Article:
The long hot summer has encouraged not just questionable sartorial choices but an influx in the number of commuters hopping on bikes. Sadly, this has led to a high number of cyclist deaths.
A few days ago a man died after being hit by a lorry near Archway. He is the sixth cyclist to be killed in London this year and the fourth in collision with a HGV. These deaths have triggered ‘space for cycling’ protests, where groups of cyclists have stopped traffic in order to press for roads to be redesigned to include dedicated spaces for cycling (for further information see http://road.cc/content/news/89850-london-cycling-campaign-calls-protest-ride-after-another-cyclist-death).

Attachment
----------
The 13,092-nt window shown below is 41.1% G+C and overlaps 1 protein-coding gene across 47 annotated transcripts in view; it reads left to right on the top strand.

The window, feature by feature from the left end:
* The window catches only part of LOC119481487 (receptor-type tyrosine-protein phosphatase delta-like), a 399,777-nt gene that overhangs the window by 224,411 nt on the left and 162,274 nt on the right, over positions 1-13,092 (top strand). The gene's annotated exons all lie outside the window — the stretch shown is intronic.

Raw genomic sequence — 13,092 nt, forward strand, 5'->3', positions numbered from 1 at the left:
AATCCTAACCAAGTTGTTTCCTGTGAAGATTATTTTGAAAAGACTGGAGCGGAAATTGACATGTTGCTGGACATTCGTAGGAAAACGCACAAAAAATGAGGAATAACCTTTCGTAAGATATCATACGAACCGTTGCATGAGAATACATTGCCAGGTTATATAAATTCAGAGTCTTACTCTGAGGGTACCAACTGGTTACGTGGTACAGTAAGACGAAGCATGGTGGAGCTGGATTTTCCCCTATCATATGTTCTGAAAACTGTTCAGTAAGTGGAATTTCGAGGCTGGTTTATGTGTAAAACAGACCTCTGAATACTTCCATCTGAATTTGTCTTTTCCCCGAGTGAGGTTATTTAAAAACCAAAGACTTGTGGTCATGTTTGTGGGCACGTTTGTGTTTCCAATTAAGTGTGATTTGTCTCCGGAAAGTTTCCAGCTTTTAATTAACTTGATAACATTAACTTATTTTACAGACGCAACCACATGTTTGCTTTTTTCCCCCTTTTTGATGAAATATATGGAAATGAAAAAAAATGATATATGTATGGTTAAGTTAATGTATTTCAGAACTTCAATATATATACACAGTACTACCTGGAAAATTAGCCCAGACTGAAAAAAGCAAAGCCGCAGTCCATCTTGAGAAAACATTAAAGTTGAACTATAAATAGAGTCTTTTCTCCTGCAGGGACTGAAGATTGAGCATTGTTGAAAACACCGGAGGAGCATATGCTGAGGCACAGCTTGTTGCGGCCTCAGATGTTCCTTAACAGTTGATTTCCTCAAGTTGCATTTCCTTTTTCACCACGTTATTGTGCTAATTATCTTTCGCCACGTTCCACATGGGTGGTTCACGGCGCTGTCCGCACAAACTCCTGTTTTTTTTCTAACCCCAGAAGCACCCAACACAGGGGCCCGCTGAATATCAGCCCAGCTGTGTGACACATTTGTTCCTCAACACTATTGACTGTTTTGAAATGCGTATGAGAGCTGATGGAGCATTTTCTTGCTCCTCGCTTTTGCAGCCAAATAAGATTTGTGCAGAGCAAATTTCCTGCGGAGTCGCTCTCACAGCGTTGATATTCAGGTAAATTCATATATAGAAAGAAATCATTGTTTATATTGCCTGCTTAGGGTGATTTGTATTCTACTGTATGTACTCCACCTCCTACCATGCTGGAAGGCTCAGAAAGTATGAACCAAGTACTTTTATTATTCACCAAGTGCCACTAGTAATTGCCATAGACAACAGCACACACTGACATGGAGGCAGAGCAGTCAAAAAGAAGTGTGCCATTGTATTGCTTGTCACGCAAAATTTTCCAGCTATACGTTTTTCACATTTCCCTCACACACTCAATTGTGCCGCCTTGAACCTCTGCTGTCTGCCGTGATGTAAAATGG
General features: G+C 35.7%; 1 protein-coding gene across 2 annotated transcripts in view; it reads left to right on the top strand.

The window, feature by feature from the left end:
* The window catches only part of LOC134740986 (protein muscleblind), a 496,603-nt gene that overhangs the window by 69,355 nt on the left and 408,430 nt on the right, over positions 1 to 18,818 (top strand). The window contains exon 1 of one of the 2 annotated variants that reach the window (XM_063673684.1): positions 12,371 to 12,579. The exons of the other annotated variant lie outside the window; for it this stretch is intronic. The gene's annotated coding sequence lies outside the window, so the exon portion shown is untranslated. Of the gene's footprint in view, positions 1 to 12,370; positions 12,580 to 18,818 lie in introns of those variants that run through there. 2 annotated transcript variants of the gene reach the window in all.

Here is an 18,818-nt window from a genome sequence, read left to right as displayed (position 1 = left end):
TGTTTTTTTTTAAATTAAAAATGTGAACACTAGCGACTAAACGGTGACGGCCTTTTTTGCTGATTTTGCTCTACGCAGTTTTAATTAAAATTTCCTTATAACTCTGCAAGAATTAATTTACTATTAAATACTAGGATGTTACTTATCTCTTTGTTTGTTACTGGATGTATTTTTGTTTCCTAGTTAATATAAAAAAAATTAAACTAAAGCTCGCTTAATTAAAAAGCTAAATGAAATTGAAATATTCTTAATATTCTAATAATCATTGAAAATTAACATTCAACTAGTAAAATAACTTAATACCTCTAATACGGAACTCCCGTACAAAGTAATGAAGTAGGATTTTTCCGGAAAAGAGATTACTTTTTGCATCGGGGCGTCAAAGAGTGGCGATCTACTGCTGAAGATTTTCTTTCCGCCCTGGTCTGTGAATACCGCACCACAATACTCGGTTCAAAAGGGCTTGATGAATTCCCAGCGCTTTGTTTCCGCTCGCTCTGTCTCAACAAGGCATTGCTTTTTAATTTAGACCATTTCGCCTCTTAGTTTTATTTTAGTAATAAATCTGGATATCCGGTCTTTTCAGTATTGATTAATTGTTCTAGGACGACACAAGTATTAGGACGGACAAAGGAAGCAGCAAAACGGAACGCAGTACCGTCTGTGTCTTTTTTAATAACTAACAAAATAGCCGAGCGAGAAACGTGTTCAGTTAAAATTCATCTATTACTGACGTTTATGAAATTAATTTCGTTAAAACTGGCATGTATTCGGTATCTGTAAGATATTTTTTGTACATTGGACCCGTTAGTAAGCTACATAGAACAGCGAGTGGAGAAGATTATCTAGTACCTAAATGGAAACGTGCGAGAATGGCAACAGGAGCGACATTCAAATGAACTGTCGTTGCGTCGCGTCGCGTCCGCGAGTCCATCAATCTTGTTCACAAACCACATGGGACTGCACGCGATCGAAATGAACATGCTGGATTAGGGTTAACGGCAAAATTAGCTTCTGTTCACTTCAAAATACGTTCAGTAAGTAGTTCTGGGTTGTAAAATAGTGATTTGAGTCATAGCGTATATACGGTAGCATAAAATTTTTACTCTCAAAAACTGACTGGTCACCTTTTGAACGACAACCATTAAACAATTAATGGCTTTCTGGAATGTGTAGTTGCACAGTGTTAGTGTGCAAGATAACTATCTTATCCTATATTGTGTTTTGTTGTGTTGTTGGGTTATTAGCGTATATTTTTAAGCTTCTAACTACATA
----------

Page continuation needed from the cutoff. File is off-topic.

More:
As regards non-fatal accidents, in Scotland pressure is growing for a rule of strict liability to apply to cycle accidents, meaning that if a collision occurs between a motor vehicle and a bicycle, there will be a rebuttable presumption that the motorist is responsible. This may sound extreme to Anglo-Saxon ears but the UK is one of only five European countries that do not currently have the rule.
One of the advantages of strict liability is that it would ensure cyclists receive compensation more quickly, however is it fair to single out cyclists in this way? Many accident victims are seriously injured and therefore would benefit from receipt of damages at an early stage so that care and adjustments can be put in place. Moreover, the delay in receiving damages may currently be addressed by way of interim payments.
Insurers will undoubtedly seek to resist this law being passed and there may be little appetite to pay increased premiums.